Deputy Spokesperson: I have not, and I don’t have any guidance on that today. But I will check with the mission and with DPKO and we’ll get back to you with an answer. Mr. Abbadi.
Question: Thank you, Marie. The Secretary-General will soon travel, as you know, to attend the Copenhagen conference on Climate Change. Are there any preparations being made for his end-of-the-year press conference before or after?
Deputy Spokesperson: Yes, his press conference as you know, the next one is now scheduled I believe for 14 December; that’s on Monday at 11.00 a.m. Yes.
Question: Marie, the Iraq election law was rejected by the vice president (inaudible)… saying that by February (inaudible)… How is that possible…such short timeline?
Deputy Spokesperson: I can only refer you to his statement that was issued yesterday and we just read out for you.
Question: Will there be any specifics added onto how they’re planning on getting all this together the next eight weeks…?
Deputy Spokesperson: Well, you can certainly follow up with the mission or you can have somebody in our office follow up with the mission on that. But his statement is the latest that we have. Matthew.
Question: Since yesterday’s announcement about Mr. Gambari, the NLD, the main opposition party regarding Myanmar has said various things about Mr. Gambari, from their point of view, wasn’t effective; didn’t speak loudly enough; didn’t have the government meet with Daw Aung San Suu Kyi. I wonder, one if there is any response from the UN from what this opposition party has come out and said. And two, what’s the process for appointing a successor for good offices to Myanmar? Does it require a letter to the Security Council, or who will the Secretary-General consult with before naming such a person and when does he expect doing that?
Deputy Spokesperson: All I can tell you right now is what I told you yesterday, that the Secretary-General will be looking for a replacement now that Mr. Gambari has been appointed…you know, now that the Secretary-General has written to the Security Council about his intention to appoint Mr. Gambari. And beyond tht I have nothing further on the process, but only to tell you that the good offices mission is continuing, even as we speak.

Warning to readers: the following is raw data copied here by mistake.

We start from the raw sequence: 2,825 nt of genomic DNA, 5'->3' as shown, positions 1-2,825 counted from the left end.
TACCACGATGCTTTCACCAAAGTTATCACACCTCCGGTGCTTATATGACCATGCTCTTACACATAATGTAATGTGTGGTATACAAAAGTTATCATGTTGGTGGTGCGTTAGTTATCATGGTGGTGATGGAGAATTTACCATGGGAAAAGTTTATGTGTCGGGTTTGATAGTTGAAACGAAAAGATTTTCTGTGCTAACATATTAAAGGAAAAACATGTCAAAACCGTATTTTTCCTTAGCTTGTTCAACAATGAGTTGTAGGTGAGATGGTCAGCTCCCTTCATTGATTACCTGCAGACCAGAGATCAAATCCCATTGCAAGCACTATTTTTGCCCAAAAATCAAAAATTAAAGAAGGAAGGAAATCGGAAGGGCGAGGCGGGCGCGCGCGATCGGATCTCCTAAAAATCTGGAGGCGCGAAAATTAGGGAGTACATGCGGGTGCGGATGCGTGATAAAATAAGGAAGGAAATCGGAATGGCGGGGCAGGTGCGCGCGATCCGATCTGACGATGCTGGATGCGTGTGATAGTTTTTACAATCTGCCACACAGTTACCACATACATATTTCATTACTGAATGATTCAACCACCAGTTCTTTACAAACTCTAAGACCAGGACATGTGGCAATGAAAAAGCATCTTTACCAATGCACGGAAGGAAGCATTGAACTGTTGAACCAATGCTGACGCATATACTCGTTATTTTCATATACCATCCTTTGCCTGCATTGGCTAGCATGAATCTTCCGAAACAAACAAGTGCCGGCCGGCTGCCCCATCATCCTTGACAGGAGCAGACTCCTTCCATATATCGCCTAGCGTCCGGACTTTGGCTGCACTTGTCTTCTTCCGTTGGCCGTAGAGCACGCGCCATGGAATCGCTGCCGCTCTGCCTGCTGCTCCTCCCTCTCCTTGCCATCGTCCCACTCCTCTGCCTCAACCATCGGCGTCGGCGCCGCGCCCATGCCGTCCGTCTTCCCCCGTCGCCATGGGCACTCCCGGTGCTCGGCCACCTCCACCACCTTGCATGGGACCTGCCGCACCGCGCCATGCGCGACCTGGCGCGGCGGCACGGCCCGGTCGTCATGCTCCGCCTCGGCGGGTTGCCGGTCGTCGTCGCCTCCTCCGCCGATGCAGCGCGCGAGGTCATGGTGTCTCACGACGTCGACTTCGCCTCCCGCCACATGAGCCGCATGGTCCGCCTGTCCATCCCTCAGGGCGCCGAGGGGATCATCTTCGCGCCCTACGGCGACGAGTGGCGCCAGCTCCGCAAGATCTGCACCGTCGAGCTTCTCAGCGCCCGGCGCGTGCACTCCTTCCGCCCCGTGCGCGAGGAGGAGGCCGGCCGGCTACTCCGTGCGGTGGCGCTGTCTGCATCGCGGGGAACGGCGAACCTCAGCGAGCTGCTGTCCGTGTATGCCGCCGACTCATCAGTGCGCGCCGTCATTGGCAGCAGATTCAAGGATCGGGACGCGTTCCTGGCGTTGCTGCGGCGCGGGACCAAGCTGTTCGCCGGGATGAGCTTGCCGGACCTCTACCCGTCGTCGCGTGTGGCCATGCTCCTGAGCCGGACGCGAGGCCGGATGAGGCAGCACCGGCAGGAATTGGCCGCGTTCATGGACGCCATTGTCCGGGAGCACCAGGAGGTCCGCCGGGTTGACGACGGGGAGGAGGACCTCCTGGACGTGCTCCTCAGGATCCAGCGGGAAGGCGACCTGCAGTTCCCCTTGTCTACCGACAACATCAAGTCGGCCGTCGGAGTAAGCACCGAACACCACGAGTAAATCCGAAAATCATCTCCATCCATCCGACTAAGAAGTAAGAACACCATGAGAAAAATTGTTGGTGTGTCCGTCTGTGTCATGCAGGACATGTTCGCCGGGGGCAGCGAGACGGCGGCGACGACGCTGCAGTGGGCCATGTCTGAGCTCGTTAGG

Question: Just a factual question; Mr. Gambari I believe was in D.C. on Monday. So, I guess the question is, does this concern the new UNAMID Sudan posting or did it concern the good offices role? Was it a UN trip in essence? Did he see…?
Deputy Spokesperson: It sounds like you’ve already spoken to him and you’ve gotten his answer on that.
Question: No, I’ve done where he was; not why he was.
Question: Just to clarify…
Deputy Spokesperson: He is not the Special Representative for Darfur yet. So, he would only be going in his current capacity. Yes.Question: Just to clarify where Stevie Wonder actually went during the alarm, because he was, he re-entered the conference room then. So where was he taken?
Deputy Spokesperson: You’d have to ask his people. I don’t know.
Question: Where was Ban Ki-moon, then?
Deputy Spokesperson: Most of the time he was sitting at the podium.
Question: Okay, but when the alarm went off, where did Ban Ki-moon go?
Deputy Spokesperson: I wasn’t watching, but if you really need to find out we can find out for you, okay. All right. Have a good afternoon.